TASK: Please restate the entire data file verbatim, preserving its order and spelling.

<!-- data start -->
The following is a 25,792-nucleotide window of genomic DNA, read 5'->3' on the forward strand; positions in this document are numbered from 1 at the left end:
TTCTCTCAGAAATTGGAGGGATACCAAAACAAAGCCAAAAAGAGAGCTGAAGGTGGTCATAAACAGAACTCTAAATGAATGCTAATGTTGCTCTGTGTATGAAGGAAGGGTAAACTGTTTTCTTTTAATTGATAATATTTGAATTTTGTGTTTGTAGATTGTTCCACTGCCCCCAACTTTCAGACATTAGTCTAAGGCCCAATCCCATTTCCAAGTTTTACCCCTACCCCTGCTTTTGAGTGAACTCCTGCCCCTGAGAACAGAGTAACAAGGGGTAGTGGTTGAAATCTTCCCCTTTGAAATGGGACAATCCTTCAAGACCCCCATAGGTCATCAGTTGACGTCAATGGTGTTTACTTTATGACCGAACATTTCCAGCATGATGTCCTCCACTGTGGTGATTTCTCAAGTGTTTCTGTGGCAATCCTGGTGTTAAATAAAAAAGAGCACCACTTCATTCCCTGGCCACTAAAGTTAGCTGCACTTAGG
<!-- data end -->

The following is a 25,792-nucleotide window of genomic DNA, read 5'->3' on the forward strand; positions in this document are numbered from 1 at the left end:
TTCTCTCAGAAATTGGAGGGATACCAAAACAAAGCCAAAAAGAGAGCTGAAGGTGGTCATAAACAGAACTCTAAATGAATGCTAATGTTGCTCTGTGTATGAAGGAAGGGTAAACTGTTTTCTTTTAATTGATAATATTTGAATTTTGTGTTTGTAGATTGTTCCACTGCCCCCAACTTTCAGACATTAGTCTAAGGCCCAATCCCATTTCCAAGTTTTACCCCTACCCCTGCTTTTGAGTGAACTCCTGCCCCTGAGAACAGAGTAACAAGGGGTAGTGGTTGAAATCTTCCCCTTTGAAATGGGACAATCCTTCAAGACCCCCATAGGTCATCAGTTGACGTCAATGGTGTTTACTTTATGACCGAACATTTCCAGCATGATGTCCTCCACTGTGGTGATTTCTCAAGTGTTTCTGTGGCAATCCTGGTGTTAAATAAAAAAGAGCACCACTTCATTCCCTGGCCACTAAAGTTAGCTGCACTTAGG